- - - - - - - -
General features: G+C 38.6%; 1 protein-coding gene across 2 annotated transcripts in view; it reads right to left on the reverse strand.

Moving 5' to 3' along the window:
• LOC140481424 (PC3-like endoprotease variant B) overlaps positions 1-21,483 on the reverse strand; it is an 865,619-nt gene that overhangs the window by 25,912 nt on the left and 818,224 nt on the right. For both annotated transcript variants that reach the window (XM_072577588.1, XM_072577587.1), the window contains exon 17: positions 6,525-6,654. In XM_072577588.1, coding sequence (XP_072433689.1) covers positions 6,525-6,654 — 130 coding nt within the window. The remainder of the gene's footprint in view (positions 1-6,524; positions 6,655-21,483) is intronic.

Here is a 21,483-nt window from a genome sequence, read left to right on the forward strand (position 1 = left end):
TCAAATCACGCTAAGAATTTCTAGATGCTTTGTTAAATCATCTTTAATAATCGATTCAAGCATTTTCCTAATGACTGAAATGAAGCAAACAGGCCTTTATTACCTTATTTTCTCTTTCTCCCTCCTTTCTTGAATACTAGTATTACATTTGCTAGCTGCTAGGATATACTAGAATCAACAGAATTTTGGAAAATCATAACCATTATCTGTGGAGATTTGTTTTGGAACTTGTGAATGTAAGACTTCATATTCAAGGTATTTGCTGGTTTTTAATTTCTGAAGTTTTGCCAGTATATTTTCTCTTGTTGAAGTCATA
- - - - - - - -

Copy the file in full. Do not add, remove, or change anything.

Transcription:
General features: G+C 38.6%; 1 protein-coding gene across 2 annotated transcripts in view; it reads right to left on the reverse strand.

Moving 5' to 3' along the window:
• LOC140481424 (PC3-like endoprotease variant B) overlaps positions 1-21,483 on the reverse strand; it is an 865,619-nt gene that overhangs the window by 25,912 nt on the left and 818,224 nt on the right. For both annotated transcript variants that reach the window (XM_072577588.1, XM_072577587.1), the window contains exon 17: positions 6,525-6,654. In XM_072577588.1, coding sequence (XP_072433689.1) covers positions 6,525-6,654 — 130 coding nt within the window. The remainder of the gene's footprint in view (positions 1-6,524; positions 6,655-21,483) is intronic.

Here is a 21,483-nt window from a genome sequence, read left to right on the forward strand (position 1 = left end):
TCAAATCACGCTAAGAATTTCTAGATGCTTTGTTAAATCATCTTTAATAATCGATTCAAGCATTTTCCTAATGACTGAAATGAAGCAAACAGGCCTTTATTACCTTATTTTCTCTTTCTCCCTCCTTTCTTGAATACTAGTATTACATTTGCTAGCTGCTAGGATATACTAGAATCAACAGAATTTTGGAAAATCATAACCATTATCTGTGGAGATTTGTTTTGGAACTTGTGAATGTAAGACTTCATATTCAAGGTATTTGCTGGTTTTTAATTTCTGAAGTTTTGCCAGTATATTTTCTCTTGTTGAAGTCATA